Normal Calcium Levels
Along with a number of other vitamins and minerals, it is important to maintain normal calcium levels in the body throughout one’s lifetime. Calcium is one nutrient that is essential to the proper functioning of the body, and as such, anything outside of the recommended calcium levels can cause significant medical problems.
Importance of Normal Calcium Levels
Most people are aware that calcium is an essential nutrient, part of a healthy diet. Especially key to maintain strong bones and build bones as children grow, this mineral
also helps to ensure muscles and nerves function properly. Even one’s heartbeat is dependent on maintaining normal calcium levels, as well as the necessary aspect of blood clotting in case of both major and minor wounds.
Dangers of Low and High Calcium Levels
Abnormal levels of calcium are not a problem in the short term, as the body is able to return to equilibrium in short periods of time. However, abnormal calcium levels that last long periods of time can cause a number of painful, dangerous health problems, some of which can even be fatal.
Low levels of calcium, or hypocalcaemia, can result in widespread involuntary muscle contractions, increased susceptibility to bruising, tingling in the extremities, and changes in the heart beat. In extreme cases, problems may become life threatening, with complications such as laryngospasm (random, involuntary spasms of the vocal cords) and cardiac arrhythmia (irregular, too fast, or too slow heart beats).
High calcium levels in the body, or hypercalcemia, can also cause a number of problems including peptic ulcers, kidney stones, constipation, and bone pain. Minor symptoms include fatigue, increased urination, and constipation. At extremely high levels of blood calcium, cardiac arrest and coma are possibilities.
Maintaining Optimal Calcium Levels
Oddly enough for such an important aspect of human health, separate laboratories can set different ranges for what they consider to be normal calcium levels. Most labs set the acceptable range for blood calcium between 9.0 to 10.5 mg/dL in adults, and 7.6 to 10.8 mg/dL in children. Calcium levels are naturally lower in children than adults due to their body’s demands for this mineral to help build bones as children grow.
Current guidelines to maintain normal calcium levels recommend 1,000 mg of calcium per day for adults age 19 to 50. Younger individuals with growing bones and older people who face the dangers of osteoporosis need higher levels of calcium intake to maintain normal calcium levels. Children ages 9 to 13 should consume about 1,300 mg daily and anyone older than age 50 should aim for around 1,200 mg per day.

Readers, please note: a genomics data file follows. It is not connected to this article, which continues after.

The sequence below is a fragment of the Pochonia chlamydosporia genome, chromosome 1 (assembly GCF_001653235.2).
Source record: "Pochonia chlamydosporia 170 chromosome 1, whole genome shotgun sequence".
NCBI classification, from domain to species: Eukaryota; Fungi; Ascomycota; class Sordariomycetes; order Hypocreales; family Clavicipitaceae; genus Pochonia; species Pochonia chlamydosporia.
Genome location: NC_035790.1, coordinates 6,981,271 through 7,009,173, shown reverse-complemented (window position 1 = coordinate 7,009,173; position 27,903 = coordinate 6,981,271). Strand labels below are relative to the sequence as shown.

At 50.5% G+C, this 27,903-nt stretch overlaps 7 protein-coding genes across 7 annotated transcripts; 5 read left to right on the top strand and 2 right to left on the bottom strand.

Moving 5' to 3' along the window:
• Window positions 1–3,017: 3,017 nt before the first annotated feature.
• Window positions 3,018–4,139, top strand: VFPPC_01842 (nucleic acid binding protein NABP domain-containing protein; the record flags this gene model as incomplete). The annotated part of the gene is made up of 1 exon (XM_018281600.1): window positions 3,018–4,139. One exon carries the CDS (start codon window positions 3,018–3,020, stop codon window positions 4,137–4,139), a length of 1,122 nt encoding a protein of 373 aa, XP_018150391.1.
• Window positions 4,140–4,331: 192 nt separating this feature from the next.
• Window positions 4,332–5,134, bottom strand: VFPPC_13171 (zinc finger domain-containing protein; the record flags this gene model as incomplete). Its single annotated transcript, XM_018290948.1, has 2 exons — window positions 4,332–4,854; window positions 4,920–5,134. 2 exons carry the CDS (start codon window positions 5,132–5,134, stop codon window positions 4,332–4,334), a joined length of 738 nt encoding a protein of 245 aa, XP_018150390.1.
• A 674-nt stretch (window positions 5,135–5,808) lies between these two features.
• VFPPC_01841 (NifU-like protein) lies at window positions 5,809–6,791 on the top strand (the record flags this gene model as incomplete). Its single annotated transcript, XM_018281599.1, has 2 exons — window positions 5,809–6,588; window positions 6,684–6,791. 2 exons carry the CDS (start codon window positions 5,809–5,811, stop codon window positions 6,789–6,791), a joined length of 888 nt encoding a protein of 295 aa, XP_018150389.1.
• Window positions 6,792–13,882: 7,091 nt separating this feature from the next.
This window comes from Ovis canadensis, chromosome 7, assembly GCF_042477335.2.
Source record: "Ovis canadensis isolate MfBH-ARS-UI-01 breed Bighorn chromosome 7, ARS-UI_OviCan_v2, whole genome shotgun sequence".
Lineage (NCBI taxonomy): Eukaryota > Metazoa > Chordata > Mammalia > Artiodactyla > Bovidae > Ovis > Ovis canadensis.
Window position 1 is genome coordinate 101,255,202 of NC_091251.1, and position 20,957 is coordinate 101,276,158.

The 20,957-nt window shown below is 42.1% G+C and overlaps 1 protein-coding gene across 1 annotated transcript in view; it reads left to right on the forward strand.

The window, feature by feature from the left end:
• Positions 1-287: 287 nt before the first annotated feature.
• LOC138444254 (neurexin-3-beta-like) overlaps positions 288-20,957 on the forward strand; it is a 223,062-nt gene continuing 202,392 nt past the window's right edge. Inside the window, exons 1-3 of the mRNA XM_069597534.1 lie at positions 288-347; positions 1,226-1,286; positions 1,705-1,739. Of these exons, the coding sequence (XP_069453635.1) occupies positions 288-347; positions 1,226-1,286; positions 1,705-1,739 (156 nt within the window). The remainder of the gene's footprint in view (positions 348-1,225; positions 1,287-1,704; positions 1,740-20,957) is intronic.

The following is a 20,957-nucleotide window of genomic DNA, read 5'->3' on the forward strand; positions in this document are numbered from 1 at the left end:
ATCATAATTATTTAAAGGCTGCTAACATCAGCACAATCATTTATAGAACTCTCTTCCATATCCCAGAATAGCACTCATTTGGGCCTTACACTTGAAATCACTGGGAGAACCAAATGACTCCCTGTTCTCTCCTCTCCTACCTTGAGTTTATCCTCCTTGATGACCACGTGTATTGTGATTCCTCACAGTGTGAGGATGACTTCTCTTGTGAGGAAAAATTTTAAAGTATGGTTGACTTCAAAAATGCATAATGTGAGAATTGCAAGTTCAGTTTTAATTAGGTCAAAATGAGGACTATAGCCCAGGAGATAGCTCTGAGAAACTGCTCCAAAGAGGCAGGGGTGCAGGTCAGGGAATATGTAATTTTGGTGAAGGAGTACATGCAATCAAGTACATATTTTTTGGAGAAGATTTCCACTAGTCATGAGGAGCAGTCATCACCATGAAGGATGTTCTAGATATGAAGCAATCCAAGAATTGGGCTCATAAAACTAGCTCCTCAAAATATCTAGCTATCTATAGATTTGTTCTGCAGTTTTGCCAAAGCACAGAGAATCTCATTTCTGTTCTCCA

Most people can easily obtain enough calcium from their diet, particularly those that already follow a healthy diet and lifestyle. Just one 8 ounce serving of yogurt offers approximately 415 mg. of calcium, while an 8 ounce glass of milk offers around 300 mg. In addition, green leafy vegetables such as spinach and collard greens pack a nutritious punch all around, supplying necessary calcium and a host of other nutrients with minimal calories.
Many processed items are now fortified with calcium as well, such as bread, cereal, and fruit juices. While these are great for individuals that eat a less healthy diet, anyone that
eats a healthy, balanced diet should skip these products to avoid consuming too much calcium in their diet. However, these can help anyone that needs to consumer higher levels of calcium in their diet to meet their daily intake requirements without having to take supplements or drastically change their diet.
For anyone who cannot get enough calcium from their diet for one reason or another, calcium supplements are readily available over the counter. Calcium carbonate is
surprisingly inexpensive, and is easily absorbed by the body when taken with food. Individuals with low stomach acid can take calcium citrate instead, which is easier for the body to absorb and put to work.
Calcium is an essential mineral for any person’s body to function efficiently, regardless of health, age, or other medical problems. An annual physician’s check up, obtaining
blood work as ordered, is generally prevention enough for any problems with calcium levels. By eating a healthy, balanced diet, most individuals can prevent problems related to calcium level.